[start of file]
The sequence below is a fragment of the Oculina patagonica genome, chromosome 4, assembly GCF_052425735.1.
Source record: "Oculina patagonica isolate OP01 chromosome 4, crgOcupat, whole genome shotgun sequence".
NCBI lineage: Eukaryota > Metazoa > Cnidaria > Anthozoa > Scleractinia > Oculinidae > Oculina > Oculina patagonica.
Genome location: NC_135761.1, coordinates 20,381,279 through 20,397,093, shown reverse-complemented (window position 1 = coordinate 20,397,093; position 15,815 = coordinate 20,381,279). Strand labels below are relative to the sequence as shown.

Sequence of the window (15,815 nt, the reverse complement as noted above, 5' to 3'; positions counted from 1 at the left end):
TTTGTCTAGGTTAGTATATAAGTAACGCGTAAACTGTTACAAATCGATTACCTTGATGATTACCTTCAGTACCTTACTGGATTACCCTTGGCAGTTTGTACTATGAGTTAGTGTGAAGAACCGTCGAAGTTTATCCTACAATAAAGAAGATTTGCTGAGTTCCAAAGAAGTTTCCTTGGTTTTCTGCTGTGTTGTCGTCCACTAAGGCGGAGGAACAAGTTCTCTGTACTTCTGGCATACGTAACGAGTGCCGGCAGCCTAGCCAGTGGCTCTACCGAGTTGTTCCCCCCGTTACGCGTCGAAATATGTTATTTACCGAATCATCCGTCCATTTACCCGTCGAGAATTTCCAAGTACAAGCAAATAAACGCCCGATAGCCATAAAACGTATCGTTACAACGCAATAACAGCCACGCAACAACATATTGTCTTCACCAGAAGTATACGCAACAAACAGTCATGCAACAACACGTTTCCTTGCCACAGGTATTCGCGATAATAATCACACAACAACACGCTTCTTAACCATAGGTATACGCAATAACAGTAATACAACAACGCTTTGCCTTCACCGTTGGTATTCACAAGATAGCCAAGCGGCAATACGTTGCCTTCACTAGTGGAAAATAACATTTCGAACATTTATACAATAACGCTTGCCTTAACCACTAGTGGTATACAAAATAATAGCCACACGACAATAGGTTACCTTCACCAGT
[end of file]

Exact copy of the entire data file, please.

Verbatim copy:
The sequence below is a fragment of the Oculina patagonica genome, chromosome 4, assembly GCF_052425735.1.
Source record: "Oculina patagonica isolate OP01 chromosome 4, crgOcupat, whole genome shotgun sequence".
NCBI lineage: Eukaryota > Metazoa > Cnidaria > Anthozoa > Scleractinia > Oculinidae > Oculina > Oculina patagonica.
Genome location: NC_135761.1, coordinates 20,381,279 through 20,397,093, shown reverse-complemented (window position 1 = coordinate 20,397,093; position 15,815 = coordinate 20,381,279). Strand labels below are relative to the sequence as shown.

Sequence of the window (15,815 nt, the reverse complement as noted above, 5' to 3'; positions counted from 1 at the left end):
TTTGTCTAGGTTAGTATATAAGTAACGCGTAAACTGTTACAAATCGATTACCTTGATGATTACCTTCAGTACCTTACTGGATTACCCTTGGCAGTTTGTACTATGAGTTAGTGTGAAGAACCGTCGAAGTTTATCCTACAATAAAGAAGATTTGCTGAGTTCCAAAGAAGTTTCCTTGGTTTTCTGCTGTGTTGTCGTCCACTAAGGCGGAGGAACAAGTTCTCTGTACTTCTGGCATACGTAACGAGTGCCGGCAGCCTAGCCAGTGGCTCTACCGAGTTGTTCCCCCCGTTACGCGTCGAAATATGTTATTTACCGAATCATCCGTCCATTTACCCGTCGAGAATTTCCAAGTACAAGCAAATAAACGCCCGATAGCCATAAAACGTATCGTTACAACGCAATAACAGCCACGCAACAACATATTGTCTTCACCAGAAGTATACGCAACAAACAGTCATGCAACAACACGTTTCCTTGCCACAGGTATTCGCGATAATAATCACACAACAACACGCTTCTTAACCATAGGTATACGCAATAACAGTAATACAACAACGCTTTGCCTTCACCGTTGGTATTCACAAGATAGCCAAGCGGCAATACGTTGCCTTCACTAGTGGAAAATAACATTTCGAACATTTATACAATAACGCTTGCCTTAACCACTAGTGGTATACAAAATAATAGCCACACGACAATAGGTTACCTTCACCAGT